Skin cancer is the most common type of cancer. It starts when cells in your skin (melanocytes) are out of control and grow too fast. They can become cancerous if they continue to grow. Skin cancer can appear as a mole with irregular edges, a change in color or shape, or a change in size.
The most common skin cancers are basal cell carcinoma (BCC), squamous cell carcinoma (SCC), and melanoma, all of which are different types of skin tumors that grow from normal tissue in the skin. These three forms of skin cancer account for nearly 90 percent of cases diagnosed in the United States. But the good news is that your reliable Mohs skin cancer surgeon Stockton can help address different skin cancers.
Below are the different types of skin cancers.
Basal cell carcinoma
Basal cell carcinoma (BCC) is the most prevalent form of skin cancer. It occurs in sun-exposed body areas, such as the face, ears, neck, back of hands, and arms. BCC is a less aggressive type of skin cancer than melanoma.
Basal cell carcinomas can be diagnosed by a doctor using a biopsy or through an image scan. The American Cancer Society estimates that nearly 1 million new cases will be diagnosed in the U.S. this year alone.
Squamous cell carcinoma (SCC)
Squamous cell carcinoma (SCC) is a skin cancer that begins in the cells of the top layer of the epidermis. It is most common in sun-exposed areas such as the forehead, nose, lips, ears, and back of the neck. It can also occur on other parts of your face or body exposed to sunlight.
SCCs, like all types of skin cancer, are most often caused by excessive exposure to ultraviolet (UV) radiation from sunlight or tanning beds. They can also be caused by chronic irritation from skin conditions such as psoriasis or eczema.
Melanoma is a type of skin cancer that starts in the melanocytes. Melanocytes are located in the skin but can also occur in other body parts, such as the eye, or organs like the brain. Melanoma occurs most often on sun-exposed body areas like arms and legs.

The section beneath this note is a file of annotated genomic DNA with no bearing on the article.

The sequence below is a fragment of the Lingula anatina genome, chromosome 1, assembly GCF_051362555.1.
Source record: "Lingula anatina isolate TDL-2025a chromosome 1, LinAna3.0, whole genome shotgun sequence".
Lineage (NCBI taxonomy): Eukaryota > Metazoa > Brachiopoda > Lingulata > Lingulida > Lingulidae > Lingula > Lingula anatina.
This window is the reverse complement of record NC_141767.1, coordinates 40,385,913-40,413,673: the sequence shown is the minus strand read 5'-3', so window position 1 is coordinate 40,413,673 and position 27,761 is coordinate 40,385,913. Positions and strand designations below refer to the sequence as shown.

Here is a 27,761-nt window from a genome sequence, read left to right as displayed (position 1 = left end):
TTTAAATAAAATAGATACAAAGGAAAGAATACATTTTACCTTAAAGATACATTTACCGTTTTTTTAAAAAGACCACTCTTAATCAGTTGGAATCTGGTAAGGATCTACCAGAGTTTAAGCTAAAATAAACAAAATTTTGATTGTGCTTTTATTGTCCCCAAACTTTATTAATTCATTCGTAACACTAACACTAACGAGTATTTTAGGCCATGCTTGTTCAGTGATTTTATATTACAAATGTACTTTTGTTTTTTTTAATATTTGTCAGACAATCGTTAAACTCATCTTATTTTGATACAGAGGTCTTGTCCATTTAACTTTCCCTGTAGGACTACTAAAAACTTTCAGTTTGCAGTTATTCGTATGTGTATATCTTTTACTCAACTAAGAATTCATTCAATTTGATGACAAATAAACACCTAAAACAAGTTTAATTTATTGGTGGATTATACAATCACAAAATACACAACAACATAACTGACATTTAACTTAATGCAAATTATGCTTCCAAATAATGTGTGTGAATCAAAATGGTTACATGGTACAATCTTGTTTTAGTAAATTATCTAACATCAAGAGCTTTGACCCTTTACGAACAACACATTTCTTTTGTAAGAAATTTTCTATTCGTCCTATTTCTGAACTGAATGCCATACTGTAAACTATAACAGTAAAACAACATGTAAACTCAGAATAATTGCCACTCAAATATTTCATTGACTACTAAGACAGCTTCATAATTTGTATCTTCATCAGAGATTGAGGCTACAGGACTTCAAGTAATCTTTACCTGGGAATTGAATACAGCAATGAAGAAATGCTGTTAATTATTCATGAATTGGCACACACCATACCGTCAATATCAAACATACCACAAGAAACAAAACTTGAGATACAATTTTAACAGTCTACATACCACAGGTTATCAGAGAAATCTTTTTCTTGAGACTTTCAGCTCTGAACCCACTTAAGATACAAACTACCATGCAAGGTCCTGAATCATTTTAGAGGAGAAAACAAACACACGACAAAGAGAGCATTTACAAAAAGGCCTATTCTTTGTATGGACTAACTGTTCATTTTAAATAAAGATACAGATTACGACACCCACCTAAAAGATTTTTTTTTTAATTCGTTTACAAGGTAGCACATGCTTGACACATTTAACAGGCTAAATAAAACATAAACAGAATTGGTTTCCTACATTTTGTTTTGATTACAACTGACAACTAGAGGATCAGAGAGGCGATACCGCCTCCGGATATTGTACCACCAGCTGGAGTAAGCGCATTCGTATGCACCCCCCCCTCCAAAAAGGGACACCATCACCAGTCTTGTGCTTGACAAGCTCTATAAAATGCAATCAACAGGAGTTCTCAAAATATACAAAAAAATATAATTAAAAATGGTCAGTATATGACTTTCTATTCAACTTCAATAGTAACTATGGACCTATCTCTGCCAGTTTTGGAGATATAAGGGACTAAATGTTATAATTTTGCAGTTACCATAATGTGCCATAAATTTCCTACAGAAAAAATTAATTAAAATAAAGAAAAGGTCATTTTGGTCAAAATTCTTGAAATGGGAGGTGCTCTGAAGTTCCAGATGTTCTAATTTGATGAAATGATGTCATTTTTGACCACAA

How is skin cancer treated?
Mohs micrographic surgery
Mohs micrographic surgery is a minimally invasive biopsy-based procedure that uses a tiny needle to remove skin cancer cells and any underlying tissue that may be affected by cancer. After the procedure, a full-thickness biopsy is taken to determine whether or not more aggressive surgery is needed.
Mohs micrographic surgery can be performed on all skin cancers involving the epidermis, dermis, or both. The procedure can also be used to remove benign tumors or precancerous lesions.
Electronic brachytherapy (eBx)
Electronic brachytherapy is a non-invasive procedure that uses radio waves and radioactive seeds to treat skin cancer. The treatment emits energy to destroy abnormal cells while keeping healthy cells intact. This results in an improved cosmetic outcome, with minimal scarring or visible evidence of the original tumor.
Surgical excision removes all or part of the skin cancer with a scalpel. The most common procedure is Mohs surgery, in which tiny surgical incisions are made and the cancerous tissue removed. This method has a very high success rate but is also more invasive, so you may have to have repeat surgeries if there are any problems.
If you have skin cancer, you should see your doctor. The health specialist may remove the cancerous cells with a biopsy. Surgery may be needed if the skin cancer has spread or has gone through several stages of growth. If you have an aggressive form of skin cancer and it is not already gone into your lymph nodes, you will probably need surgery to remove it as well. The treatment for skin cancers depends on the type and size of the tumor and how far it is spread. For more information about skin cancer treatment, contact LUX Dermatology experts.